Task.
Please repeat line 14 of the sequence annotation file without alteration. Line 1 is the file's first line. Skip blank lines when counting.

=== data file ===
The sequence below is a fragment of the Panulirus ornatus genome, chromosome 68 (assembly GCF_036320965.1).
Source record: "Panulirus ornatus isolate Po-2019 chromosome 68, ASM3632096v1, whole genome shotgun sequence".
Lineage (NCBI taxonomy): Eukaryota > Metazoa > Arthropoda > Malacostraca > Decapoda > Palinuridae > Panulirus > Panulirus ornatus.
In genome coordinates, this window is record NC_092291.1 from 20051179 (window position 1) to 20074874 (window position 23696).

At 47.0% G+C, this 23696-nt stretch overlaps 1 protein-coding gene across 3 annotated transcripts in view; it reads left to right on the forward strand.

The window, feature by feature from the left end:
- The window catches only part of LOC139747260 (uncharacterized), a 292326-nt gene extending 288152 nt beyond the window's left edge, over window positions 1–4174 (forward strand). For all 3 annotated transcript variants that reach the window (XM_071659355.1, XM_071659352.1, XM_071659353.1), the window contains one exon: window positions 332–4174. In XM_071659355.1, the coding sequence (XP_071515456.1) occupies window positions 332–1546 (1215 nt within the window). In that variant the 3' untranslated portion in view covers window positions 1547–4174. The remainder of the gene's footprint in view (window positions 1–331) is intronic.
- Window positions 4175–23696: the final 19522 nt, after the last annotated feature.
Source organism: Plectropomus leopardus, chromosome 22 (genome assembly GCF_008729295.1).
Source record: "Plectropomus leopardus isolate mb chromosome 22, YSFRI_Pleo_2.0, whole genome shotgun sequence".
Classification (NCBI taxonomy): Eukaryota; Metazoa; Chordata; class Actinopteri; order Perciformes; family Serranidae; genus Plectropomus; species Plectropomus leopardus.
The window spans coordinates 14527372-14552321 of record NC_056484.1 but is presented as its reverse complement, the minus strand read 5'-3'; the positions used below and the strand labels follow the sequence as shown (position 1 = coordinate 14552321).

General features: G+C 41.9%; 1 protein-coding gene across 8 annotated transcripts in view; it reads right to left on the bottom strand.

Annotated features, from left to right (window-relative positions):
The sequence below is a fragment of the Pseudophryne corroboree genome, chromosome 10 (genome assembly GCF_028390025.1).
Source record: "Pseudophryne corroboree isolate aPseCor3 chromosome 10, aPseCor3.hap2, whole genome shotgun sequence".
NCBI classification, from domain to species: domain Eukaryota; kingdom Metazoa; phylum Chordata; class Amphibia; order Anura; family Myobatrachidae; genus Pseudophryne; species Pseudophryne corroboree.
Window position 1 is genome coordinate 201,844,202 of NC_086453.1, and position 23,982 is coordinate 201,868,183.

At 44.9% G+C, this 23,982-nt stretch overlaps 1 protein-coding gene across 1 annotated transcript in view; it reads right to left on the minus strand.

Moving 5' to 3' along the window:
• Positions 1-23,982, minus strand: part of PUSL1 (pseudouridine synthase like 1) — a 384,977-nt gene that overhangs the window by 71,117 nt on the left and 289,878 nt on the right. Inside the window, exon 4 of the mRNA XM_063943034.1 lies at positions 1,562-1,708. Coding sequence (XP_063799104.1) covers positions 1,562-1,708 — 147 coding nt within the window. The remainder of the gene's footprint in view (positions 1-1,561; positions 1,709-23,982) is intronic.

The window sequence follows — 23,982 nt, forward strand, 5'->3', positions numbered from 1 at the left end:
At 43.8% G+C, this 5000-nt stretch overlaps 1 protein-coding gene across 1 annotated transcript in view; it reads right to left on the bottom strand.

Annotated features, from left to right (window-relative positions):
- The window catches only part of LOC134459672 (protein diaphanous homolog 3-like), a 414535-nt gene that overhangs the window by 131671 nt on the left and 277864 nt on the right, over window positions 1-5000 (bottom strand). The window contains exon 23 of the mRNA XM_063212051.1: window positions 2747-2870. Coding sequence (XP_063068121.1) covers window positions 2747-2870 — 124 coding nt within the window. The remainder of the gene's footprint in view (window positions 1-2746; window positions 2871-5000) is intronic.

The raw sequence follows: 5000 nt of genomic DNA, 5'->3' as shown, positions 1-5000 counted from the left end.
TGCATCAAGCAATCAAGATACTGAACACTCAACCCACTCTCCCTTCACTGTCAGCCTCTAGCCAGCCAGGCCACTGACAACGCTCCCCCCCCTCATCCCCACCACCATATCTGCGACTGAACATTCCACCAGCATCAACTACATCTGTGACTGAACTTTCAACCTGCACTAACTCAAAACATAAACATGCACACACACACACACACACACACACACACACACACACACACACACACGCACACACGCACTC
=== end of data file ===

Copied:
Annotated features, from left to right (window-relative positions):